Lindy’s ministry includes support for the homeless, survivors of domestic violence, those challenged by brain injury, cancer, other major health issues as well as those experiencing death and dying. She practices Celtic Spirituality using ancient prayers and techniques. She is beginning to teach this approach to others online. Birdwatching, caring for her garden, and observing nature are physical forms of contemplation for her. Lindy grew up in Texas, is happily married, a grandmother and has lived in Albany, New York 20 years. She is a member of Upper Room Inclusive Community. She was ordained a priest on July 08, 2017.
Mary Theresa Streck, Priest, ARCWP, Ed.D., D.Min., Community Chaplain
Mary Theresa was ordained a priest on September 15, 2013 through the Association of Roman Catholic Women Priests. She is a member of the Upper Room Inclusive Catholic Community in Albany NY. Mary Theresa is available for sacramental services and pastoral care. She is a trained Spiritual Director and available for spiritual accompaniment. Mary Theresa holds a doctorate in Educational Leadership and a doctorate in Ministry and a certificate in Community Chaplaincy. As co-founder of the People’s Catholic Seminary, she provides courses and seminars in contemporary theology and spiritual enrichment. She is a faculty member of Global Ministries University.
My call to ordination: "At the age of eight, I heard my first call to ministry and decided that I would join the Sisters of St. Joseph of Carondelet when I finished high school. At the age of seventeen I left my family and did just that. My childhood call became my young adult call and that eventually matured into an adult ministry. For eighteen years I worked in schools and eventually began the Ark, Inc., a program for children in a public housing project that focused on breaking the cycle of poverty. In 1984, I left the Sisters of St. Joseph to continue my call to ministry with my marriage partner, Jay Murnane. Together we managed the Ark and for twenty years we hosted a house church in our small apartment in the housing project. During those years, we created liturgies that were rooted in a theology of blessing. When Jay entered eternal life in 2004, I continued my ministry at the public housing project while managing a charter school in Troy. In 2013, I learned about the Roman Catholic Women Priests and began my journey to ordination with them. During the spring of that year, I invited friends to join me for liturgy at my home. That was the beginnings of what developed into the Upper Room in 2014. Today, my ministry continues as a priest, an artist, a spiritual companion, and an educator through the People’s Catholic Seminary."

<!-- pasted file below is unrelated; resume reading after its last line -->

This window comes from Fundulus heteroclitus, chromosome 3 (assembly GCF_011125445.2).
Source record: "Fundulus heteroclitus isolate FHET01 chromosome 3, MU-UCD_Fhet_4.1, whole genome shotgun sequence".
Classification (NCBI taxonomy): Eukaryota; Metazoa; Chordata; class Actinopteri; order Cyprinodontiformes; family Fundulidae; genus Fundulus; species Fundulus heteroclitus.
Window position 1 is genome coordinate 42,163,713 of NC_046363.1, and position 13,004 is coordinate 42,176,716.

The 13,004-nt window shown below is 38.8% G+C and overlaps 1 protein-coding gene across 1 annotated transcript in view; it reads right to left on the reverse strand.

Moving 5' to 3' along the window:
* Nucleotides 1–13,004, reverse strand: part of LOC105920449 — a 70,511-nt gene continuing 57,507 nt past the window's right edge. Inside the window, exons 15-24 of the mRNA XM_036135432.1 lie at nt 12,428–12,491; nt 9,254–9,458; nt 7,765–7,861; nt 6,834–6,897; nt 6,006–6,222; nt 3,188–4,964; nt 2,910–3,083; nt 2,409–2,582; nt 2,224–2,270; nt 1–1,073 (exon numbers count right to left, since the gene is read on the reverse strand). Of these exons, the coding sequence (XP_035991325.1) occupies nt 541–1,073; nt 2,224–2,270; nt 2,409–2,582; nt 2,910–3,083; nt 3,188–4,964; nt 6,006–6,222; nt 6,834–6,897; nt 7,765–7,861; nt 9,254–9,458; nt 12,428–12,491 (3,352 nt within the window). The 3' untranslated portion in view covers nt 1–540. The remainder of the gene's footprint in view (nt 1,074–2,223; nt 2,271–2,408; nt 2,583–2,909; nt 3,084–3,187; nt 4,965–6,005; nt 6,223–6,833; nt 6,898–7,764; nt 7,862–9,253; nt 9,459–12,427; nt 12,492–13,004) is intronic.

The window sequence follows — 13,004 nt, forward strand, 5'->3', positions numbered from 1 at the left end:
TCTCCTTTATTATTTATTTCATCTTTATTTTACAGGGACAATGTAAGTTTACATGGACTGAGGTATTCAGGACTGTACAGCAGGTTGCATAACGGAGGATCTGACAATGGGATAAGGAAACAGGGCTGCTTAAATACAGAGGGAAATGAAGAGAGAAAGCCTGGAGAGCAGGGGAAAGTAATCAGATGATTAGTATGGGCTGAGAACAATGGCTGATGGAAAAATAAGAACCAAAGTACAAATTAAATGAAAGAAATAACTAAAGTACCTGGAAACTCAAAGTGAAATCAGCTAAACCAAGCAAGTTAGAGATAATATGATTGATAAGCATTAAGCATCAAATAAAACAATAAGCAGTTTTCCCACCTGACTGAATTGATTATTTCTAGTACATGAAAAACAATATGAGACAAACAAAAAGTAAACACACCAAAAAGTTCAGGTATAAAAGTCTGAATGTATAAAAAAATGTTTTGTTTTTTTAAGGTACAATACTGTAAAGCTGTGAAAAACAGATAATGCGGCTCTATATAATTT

Debra E. Trees, Au.D, MPM, Priest, ARCWP, Community Chaplain
Deb Trees was welcomed into the diaconate in June of 2015 and ordained a priest of the Association of Roman Catholic Women Priests on October 8th, 2016 after 20 years of calling and discernment. Finding the community of the Upper Room Inclusive Catholic Community and participating in liturgies and spiritual growth with grace-filled camaraderie is a major part of her lifework. Deb continues her ministry to all others through service to the Upper Room and the Association of Roman Catholic Women Priests in leader-servant positions, learning and sharing as she goes. She is active in her home and career environment in several ways and brings her sense of spirit and grace to her work as an audiologist, serving all, including those with limited resources. Her major work as a priest is contemplative, sharing prayer and communing opportunities with all others, and in her striving to learn and illuminate women’s strength in the Catholic Church and society. She has a special devotion to praying the rosary, which she reframed using Original Blessing theology in “The Companions’ Rosary”. She is available to serve in whatever way is requested of her. She completed a Community Chaplaincy Program through Global Ministries University (GMU) and received her Master of Pastoral Ministry degree through GMU. Deb is a full time professional Audiologist with a private practice in the Capital District. She is available for deep listening, companionship and community work, and hopes to bring her sense of abundance and grace to all.
My call to ordination: Calling in the Night…
"All callings are private and personal.
I woke up in the early hours of a Sunday morning in the Spring of 1995, turning in my bed. And as I did so, I felt as if I was getting dizzy with the movement. There was no real dizziness, but there was a haze. As I continued waking up, I vaguely remembered a dream. The more I opened my eyes to the light of day, the more I could feel the dream joining me on this side of sleep. And by the time I was fully awake, I woke up to the calling.
I literally stumbled out of bed and was incredulous with the overwhelming feeling that I was called to be ordained. I didn’t want it. I went to church at early morning mass which I always did, and basically cowered in place. What the Heck was this?
I knew this meant trouble. I felt like Paul made dumbstruck and blind, or Jeremiah crying out, “No”. And in fact, I did that. For an entire week I walked around at work and home in silence, praying that I was wrong, and wondering why I felt touched and changed forever.
I tried to deny it. I got down on my knees in the back sanctuary, under a stained-glass window of St. Michael, and cried and cursed this unbelievable yet undeniable human “feeling”. And then I knew that to deny it was the bigger sin.
So here I am."